Oil ends lower, hit by Spain's debt downgrade
SAN FRANCISCO (MarketWatch) -- Oil settled lower on Friday
after fluctuating earlier, as a downgrade for Spain's debt brought
back concerns about a potential European debt crisis weighing on
oil demand. Oil for July delivery declined 58 cents, or 0.8%, to
$73.97 a barrel. Oil for August delivery retreated 46 cents, or
0.6%, to $75.16 a barrel. Gasoline for July delivery lost a penny,
or 0.4%, $2.03 a gallon. Fitch Ratings on Friday downgraded
Spain's debt to AA+ from AAA, citing concerns about the country's
level of debt relative to its gross domestic product
By William L. Watts, MarketWatch
LONDON (MarketWatch) -- Fitch Ratings on Friday cut Spain's credit
rating from AAA to AA+, citing expectations that efforts to reduce
public- and private-sector debt levels would significantly slow
economic growth over the medium term.
Fitch said Spain's ratings outlook was stable.
"Despite government debt and associated interest costs remaining
within the AAA range, Fitch anticipates that the economic adjustment
process will be more difficult and prolonged than for other economies
with AAA-rated sovereign governments, which is why the agency has
downgraded Spain's rating to AA+," said Brian Coulton, head of
EMEA sovereign ratings at the agency.
The move, announced after the close of European markets, put added
pressure on U.S. stocks. The euro
-0.5905%) remained lower versus the U.S. dollar at
$1.2302, down around 0.3% on the day.
But economists said the downgrade wasn't a surprise.
Spain moved into the spotlight in the long-running euro-zone
sovereign debt crisis this week as worries mounted about the country's
banking sector after the Bank of Spain stepped in to rescue CajaSur, a
failed regional lender.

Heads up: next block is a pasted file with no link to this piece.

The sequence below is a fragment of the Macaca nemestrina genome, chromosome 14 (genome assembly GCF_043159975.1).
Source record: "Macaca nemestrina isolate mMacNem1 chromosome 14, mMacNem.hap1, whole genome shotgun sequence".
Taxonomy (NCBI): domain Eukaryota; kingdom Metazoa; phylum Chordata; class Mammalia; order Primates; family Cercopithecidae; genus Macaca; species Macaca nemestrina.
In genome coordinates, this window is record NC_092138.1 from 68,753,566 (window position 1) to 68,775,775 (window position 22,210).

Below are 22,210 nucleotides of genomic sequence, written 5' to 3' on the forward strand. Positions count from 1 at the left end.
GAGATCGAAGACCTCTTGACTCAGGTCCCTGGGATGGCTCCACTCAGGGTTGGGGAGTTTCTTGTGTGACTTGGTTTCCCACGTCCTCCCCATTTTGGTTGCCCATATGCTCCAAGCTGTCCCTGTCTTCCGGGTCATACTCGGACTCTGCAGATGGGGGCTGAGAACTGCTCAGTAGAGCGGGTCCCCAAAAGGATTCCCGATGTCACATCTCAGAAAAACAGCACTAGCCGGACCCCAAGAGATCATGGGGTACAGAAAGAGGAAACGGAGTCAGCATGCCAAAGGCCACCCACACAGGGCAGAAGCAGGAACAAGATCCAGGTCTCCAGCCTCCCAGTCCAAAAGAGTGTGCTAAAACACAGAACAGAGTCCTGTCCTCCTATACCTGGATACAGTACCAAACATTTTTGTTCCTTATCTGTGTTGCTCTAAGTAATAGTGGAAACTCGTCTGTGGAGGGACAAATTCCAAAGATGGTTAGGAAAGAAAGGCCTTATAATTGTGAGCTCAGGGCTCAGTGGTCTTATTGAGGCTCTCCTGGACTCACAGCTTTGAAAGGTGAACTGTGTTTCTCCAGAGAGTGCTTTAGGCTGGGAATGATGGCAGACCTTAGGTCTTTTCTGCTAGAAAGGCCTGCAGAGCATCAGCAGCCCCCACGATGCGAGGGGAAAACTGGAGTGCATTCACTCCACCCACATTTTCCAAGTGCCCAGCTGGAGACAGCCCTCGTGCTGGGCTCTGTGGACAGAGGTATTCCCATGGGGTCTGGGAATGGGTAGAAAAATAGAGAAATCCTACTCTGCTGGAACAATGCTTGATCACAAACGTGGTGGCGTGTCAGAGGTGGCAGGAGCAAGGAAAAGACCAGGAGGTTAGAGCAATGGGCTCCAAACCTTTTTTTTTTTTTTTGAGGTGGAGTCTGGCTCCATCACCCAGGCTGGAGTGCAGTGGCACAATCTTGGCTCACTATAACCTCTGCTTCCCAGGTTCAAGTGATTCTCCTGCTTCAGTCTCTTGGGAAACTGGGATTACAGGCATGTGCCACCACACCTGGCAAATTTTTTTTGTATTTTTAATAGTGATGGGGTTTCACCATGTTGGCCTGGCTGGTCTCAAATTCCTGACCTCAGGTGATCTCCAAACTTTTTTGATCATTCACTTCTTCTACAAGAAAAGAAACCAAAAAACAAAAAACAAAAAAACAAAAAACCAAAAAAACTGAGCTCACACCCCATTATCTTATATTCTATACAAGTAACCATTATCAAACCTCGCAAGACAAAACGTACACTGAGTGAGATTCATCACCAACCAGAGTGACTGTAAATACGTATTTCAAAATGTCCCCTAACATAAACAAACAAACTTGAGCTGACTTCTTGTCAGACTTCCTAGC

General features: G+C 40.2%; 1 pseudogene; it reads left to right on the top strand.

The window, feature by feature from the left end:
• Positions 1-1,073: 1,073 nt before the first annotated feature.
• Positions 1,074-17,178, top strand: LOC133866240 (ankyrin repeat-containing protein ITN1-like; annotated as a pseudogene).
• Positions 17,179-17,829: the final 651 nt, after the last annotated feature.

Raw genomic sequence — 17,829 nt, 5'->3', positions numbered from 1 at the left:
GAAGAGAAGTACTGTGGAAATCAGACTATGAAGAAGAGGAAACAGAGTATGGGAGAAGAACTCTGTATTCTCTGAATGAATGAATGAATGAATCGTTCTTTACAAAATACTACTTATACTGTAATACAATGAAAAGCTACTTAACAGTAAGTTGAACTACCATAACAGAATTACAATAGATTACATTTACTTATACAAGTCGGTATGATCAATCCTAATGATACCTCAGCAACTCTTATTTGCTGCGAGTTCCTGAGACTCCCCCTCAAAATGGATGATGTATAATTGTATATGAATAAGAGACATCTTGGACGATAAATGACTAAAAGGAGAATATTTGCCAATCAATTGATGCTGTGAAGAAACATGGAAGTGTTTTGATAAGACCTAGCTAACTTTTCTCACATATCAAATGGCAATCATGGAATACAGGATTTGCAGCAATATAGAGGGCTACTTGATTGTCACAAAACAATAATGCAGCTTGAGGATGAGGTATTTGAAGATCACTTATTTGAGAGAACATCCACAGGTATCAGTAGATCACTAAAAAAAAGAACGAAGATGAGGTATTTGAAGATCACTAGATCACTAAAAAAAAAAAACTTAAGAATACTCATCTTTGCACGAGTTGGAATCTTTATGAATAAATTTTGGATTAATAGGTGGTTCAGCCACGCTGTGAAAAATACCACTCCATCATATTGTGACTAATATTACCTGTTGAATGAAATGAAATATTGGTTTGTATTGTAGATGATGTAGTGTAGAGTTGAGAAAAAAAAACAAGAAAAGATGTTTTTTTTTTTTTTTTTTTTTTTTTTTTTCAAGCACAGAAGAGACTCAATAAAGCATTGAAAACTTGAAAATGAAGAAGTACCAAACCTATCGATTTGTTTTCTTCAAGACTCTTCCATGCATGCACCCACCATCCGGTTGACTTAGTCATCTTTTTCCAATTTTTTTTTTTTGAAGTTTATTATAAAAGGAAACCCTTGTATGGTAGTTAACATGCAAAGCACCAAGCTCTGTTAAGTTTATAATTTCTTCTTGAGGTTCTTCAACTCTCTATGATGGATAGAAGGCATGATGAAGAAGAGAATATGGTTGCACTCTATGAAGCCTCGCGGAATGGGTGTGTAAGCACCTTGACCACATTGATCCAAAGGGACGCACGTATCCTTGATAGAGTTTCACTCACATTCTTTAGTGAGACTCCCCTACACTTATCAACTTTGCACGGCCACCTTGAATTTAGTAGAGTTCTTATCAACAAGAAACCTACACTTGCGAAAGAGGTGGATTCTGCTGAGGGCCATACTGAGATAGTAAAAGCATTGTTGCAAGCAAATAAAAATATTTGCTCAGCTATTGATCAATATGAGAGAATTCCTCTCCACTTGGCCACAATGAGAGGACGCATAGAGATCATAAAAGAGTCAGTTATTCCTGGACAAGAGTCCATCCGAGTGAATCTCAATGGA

The Spanish parliament earlier this week approved a controversial 15
billion euro ($18 billion) package of austerity measures by a single
vote. The measures include cuts to pay for civil servants and a
pension freeze. Read
about Spain's austerity plan.
"All in all, no big news, and Spain losing AAA status is
therefore not overly surprising," said Tullia Bucco, economist at
UniCredit Bank in Milan. "While recent austerity measures are
credible and go in the right direction, growth prospects remain
investors' main concern."
Standard & Poor's last month downgraded Spain to AA from AA+. Read
about S&P's downgrade.
Fitch said Spain's rigid labor market and the restructuring of
regional and local savings banks, or cajas, will hinder the pace of
adjustment, particularly in the aftermath of the nation's collapsed
The agency said the government's fiscal consolidation plan is
"ambitious and supported by specific and detailed measures, some
of which have already been implemented." It also noted what it
called Spain's track record of responsible public finances and an
"unblemished" debt-servicing record.
But the recovery is likely to underperform the government's expectations.
Servicing Spain's foreign debt will be a source of strain, while the
costs of restructuring the caja sector could be
"substantial," although likely to remain significantly less
than the €9 billion set aside under the governments Fund for
Restructuring of Banks, Fitch said.
The stable outlook for Spain's sovereign rating reflects expectations
the country's credit profile "will remain very strong and
consistent with its AA+ rating, even in the event of some slippage
relative to official fiscal targets," the agency said.
William L. Watts is a reporter for MarketWatch in London.